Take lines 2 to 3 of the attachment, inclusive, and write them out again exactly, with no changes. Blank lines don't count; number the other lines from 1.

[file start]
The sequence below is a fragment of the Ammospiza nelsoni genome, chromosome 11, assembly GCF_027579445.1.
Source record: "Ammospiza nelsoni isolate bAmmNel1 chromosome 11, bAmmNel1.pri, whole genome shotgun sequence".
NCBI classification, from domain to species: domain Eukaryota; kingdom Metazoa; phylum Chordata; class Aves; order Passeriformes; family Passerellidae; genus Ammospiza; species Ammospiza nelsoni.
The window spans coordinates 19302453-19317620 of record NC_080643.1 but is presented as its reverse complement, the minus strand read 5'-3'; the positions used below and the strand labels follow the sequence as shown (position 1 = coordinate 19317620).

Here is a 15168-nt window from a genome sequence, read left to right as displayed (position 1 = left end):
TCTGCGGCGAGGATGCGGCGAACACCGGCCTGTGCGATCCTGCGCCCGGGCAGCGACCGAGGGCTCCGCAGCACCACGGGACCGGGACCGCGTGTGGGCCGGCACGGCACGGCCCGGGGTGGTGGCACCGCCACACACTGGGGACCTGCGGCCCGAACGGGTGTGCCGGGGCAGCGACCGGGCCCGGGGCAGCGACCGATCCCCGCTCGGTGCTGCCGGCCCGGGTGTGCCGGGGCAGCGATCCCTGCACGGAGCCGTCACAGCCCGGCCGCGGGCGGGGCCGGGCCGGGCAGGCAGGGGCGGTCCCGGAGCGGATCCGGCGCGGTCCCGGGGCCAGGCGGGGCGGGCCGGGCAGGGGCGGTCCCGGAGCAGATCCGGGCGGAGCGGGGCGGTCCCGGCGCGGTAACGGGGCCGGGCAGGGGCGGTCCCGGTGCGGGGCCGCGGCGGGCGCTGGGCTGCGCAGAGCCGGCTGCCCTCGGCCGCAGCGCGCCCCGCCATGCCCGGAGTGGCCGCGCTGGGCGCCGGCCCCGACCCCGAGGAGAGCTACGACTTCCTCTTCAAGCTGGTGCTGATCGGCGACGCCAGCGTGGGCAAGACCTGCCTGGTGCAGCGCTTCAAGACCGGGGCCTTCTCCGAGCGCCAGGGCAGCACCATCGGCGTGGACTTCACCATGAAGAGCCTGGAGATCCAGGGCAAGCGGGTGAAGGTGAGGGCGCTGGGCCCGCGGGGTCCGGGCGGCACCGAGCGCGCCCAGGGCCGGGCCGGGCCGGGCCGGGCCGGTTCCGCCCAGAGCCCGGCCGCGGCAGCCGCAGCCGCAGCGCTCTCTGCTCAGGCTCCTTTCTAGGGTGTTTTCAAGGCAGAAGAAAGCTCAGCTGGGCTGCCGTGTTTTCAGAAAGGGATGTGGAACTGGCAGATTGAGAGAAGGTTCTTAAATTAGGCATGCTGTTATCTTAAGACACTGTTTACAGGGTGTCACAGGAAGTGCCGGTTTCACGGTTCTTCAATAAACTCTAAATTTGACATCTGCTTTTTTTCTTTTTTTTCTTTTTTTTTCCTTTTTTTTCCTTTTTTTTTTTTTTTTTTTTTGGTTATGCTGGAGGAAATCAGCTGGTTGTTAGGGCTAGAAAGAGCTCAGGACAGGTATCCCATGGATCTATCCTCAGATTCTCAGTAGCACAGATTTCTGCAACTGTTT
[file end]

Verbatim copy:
Source record: "Ammospiza nelsoni isolate bAmmNel1 chromosome 11, bAmmNel1.pri, whole genome shotgun sequence".
NCBI classification, from domain to species: domain Eukaryota; kingdom Metazoa; phylum Chordata; class Aves; order Passeriformes; family Passerellidae; genus Ammospiza; species Ammospiza nelsoni.